80 Sandhill Cranes flying South overhead at Crestwood!

They began to 'mill around' overhead, giving me some excellent, but distant

photo opportunities!



The Sounds they make are unforgettable, wistful, melancholic...



Sandhill Cranes, flying South for the Winter



Here you see a pair of cranes, photographed in Springtime at another location...

just so you can see what they look like up close.



As of December 6, 2010 the Foxes are alive and well at Crestwood



I made a noise to get this fella's attention.



He responded by sitting down and studying me!



Wintertime the Raptors are well represented here... A Cooper's Hawk



This Kestrel is the most colorful one I've ever photographed!



Watch the hillsides for interesting birds! Here we see a pair of Redtailed Hawks



At this late date, Ruby-crowned Kinglets sometimes winter in the valley



In Wintertime, Juncos have moved into the valley, as seen here.



Likewise, the White-Crowned Sparrow is a common winter visitor here.

This is an ADULT



Here we see a JUVENILE White-Crowned Sparrow... What a difference in appearance!



The Spotted Towhee is a favorite of mine. They are present year 'round here.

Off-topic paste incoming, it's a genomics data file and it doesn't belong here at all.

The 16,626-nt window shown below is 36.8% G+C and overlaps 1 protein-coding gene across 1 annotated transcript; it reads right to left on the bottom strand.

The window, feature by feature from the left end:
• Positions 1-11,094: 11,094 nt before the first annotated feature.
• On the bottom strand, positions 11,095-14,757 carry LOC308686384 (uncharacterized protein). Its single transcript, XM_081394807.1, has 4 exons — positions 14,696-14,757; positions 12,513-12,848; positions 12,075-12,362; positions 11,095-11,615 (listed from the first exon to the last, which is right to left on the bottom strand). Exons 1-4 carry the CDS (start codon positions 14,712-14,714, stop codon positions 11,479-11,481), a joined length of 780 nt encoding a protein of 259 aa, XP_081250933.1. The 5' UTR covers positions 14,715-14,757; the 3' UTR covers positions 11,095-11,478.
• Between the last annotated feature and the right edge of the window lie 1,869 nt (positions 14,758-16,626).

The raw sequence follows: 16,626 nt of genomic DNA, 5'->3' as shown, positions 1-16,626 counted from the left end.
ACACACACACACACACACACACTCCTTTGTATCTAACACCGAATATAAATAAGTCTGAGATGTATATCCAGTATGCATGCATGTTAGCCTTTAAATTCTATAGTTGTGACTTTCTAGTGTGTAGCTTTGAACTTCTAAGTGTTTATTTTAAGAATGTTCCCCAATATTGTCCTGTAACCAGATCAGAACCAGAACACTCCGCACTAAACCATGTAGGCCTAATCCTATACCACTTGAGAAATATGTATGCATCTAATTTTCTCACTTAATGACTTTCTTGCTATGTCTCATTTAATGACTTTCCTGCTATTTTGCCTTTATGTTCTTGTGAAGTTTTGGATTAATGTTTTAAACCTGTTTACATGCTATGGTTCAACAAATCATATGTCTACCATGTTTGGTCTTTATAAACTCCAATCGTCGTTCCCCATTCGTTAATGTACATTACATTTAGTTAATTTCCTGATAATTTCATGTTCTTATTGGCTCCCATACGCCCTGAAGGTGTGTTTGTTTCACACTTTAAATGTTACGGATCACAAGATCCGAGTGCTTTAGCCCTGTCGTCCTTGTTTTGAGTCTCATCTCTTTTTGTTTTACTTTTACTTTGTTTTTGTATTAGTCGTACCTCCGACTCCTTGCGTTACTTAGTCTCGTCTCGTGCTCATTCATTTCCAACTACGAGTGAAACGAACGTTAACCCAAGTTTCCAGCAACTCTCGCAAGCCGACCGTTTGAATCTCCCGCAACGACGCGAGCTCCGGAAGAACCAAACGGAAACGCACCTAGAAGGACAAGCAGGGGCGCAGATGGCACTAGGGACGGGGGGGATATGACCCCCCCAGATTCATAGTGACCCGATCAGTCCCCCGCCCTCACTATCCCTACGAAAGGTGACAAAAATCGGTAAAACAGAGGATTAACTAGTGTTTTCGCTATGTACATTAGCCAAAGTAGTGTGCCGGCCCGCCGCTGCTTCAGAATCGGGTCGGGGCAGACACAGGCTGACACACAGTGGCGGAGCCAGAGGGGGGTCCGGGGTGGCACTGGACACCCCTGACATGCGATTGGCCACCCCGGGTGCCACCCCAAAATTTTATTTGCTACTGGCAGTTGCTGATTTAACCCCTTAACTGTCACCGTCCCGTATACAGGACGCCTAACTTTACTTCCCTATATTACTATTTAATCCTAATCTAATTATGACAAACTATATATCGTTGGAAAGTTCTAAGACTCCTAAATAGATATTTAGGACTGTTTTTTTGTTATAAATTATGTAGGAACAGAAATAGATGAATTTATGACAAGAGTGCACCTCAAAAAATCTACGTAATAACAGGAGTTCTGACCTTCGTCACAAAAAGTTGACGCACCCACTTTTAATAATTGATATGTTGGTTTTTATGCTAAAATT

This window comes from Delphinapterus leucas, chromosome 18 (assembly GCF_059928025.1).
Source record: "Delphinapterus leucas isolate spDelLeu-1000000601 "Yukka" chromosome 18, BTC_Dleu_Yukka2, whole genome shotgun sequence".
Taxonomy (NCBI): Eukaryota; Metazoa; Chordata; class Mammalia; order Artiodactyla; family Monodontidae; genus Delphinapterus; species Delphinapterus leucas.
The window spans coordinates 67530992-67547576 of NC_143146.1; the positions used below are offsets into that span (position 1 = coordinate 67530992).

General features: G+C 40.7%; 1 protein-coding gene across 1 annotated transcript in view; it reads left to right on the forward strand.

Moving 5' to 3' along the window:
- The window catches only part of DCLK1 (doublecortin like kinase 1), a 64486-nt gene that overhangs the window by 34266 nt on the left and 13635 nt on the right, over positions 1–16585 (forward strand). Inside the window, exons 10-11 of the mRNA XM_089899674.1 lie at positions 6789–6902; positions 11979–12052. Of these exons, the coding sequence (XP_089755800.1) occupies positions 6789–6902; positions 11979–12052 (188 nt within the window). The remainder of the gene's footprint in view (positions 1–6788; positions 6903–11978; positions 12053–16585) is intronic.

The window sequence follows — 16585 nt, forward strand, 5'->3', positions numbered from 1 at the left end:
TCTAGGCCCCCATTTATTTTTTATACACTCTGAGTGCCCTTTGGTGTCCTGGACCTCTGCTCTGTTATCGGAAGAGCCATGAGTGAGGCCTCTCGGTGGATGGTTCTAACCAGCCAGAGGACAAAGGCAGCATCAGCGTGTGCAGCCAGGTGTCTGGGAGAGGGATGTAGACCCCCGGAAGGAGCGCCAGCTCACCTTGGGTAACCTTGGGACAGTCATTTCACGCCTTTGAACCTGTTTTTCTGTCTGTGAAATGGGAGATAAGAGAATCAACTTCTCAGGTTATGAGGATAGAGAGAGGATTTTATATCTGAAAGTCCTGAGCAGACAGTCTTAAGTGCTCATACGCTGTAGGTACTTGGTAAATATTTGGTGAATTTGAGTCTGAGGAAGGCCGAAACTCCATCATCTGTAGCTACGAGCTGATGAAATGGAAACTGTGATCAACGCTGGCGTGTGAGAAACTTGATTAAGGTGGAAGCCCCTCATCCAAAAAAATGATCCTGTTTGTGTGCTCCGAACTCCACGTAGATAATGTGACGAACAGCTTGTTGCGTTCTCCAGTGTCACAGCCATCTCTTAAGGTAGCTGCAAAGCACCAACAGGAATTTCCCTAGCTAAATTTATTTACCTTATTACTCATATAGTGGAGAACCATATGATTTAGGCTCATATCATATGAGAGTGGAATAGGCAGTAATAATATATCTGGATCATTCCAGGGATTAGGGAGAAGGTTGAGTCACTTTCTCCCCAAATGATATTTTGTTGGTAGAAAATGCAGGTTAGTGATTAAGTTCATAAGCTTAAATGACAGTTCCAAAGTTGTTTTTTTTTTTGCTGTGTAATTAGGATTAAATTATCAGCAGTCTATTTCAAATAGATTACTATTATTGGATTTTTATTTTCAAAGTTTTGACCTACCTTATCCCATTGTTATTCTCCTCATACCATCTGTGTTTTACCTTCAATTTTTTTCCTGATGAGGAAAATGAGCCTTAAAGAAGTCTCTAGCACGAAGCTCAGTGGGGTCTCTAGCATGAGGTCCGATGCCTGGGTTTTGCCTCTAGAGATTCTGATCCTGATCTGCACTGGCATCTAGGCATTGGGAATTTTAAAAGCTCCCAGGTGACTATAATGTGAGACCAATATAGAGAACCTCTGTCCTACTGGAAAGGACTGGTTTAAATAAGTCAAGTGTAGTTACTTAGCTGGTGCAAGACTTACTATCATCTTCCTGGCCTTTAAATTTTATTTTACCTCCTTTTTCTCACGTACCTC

Watch for the Spotted Towhee in the underbrush, scraping the dead leaves away to find food.


If you'd like to see a most beautiful bird species (CEDAR WAXWINGS) I photographed

at Crestwood Park in August, 2009,




(Images from Autumn, 2011 are below:)

Spotted Towhee... Crestwood Park, Cottonwood Heights



Another Spotted Towhee. Crestwood Park



Spotted Towhee, (using ISO 6400). Crestwood Park



Song Sparrow, Crestwood



Norther Flicker, Crestwood Park



Flicker in flight



Black-billed Magpie, Crestwood Park



I enjoy when Magpies are in flight... the translucent white of their wings.



No shortage of Black-billed Magpies at Crestwood Park for practice.



Downy(?) Woodpecker, Crestwood



Dark-Eyed Junco, Slate-Colored Race... Crestwood Park



Dark-Eyed Junco- Crestwood Park









Western Scrub Jay, Crestwood Park



Western Scrub Jay, Crestwood Park



Scrub Jay with Peanut



Black-capped Chickadee, Crestwood Park



Black-capped Chickadee, Crestwood Park



Yet another Chickadee...